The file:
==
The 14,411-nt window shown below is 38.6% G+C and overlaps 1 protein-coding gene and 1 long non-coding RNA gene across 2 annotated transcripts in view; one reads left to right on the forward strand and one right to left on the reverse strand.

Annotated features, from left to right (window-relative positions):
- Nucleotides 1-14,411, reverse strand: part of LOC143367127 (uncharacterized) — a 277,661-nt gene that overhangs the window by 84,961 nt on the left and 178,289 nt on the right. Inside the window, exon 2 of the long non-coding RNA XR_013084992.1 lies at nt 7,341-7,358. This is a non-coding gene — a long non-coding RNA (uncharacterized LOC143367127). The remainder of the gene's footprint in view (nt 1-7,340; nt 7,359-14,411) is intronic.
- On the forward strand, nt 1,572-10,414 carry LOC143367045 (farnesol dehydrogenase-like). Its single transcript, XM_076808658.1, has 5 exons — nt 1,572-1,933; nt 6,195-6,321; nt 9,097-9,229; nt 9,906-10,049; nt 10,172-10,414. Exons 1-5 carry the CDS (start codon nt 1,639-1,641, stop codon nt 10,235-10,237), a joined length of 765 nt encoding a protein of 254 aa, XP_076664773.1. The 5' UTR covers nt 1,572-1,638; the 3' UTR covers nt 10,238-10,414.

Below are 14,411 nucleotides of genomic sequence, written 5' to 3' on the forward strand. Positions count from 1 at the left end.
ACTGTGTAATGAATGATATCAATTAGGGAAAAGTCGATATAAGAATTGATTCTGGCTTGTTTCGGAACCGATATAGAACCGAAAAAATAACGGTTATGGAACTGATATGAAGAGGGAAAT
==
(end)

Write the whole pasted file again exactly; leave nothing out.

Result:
The 14,411-nt window shown below is 38.6% G+C and overlaps 1 protein-coding gene and 1 long non-coding RNA gene across 2 annotated transcripts in view; one reads left to right on the forward strand and one right to left on the reverse strand.

Annotated features, from left to right (window-relative positions):
- Nucleotides 1-14,411, reverse strand: part of LOC143367127 (uncharacterized) — a 277,661-nt gene that overhangs the window by 84,961 nt on the left and 178,289 nt on the right. Inside the window, exon 2 of the long non-coding RNA XR_013084992.1 lies at nt 7,341-7,358. This is a non-coding gene — a long non-coding RNA (uncharacterized LOC143367127). The remainder of the gene's footprint in view (nt 1-7,340; nt 7,359-14,411) is intronic.
- On the forward strand, nt 1,572-10,414 carry LOC143367045 (farnesol dehydrogenase-like). Its single transcript, XM_076808658.1, has 5 exons — nt 1,572-1,933; nt 6,195-6,321; nt 9,097-9,229; nt 9,906-10,049; nt 10,172-10,414. Exons 1-5 carry the CDS (start codon nt 1,639-1,641, stop codon nt 10,235-10,237), a joined length of 765 nt encoding a protein of 254 aa, XP_076664773.1. The 5' UTR covers nt 1,572-1,638; the 3' UTR covers nt 10,238-10,414.

Below are 14,411 nucleotides of genomic sequence, written 5' to 3' on the forward strand. Positions count from 1 at the left end.
ACTGTGTAATGAATGATATCAATTAGGGAAAAGTCGATATAAGAATTGATTCTGGCTTGTTTCGGAACCGATATAGAACCGAAAAAATAACGGTTATGGAACTGATATGAAGAGGGAAAT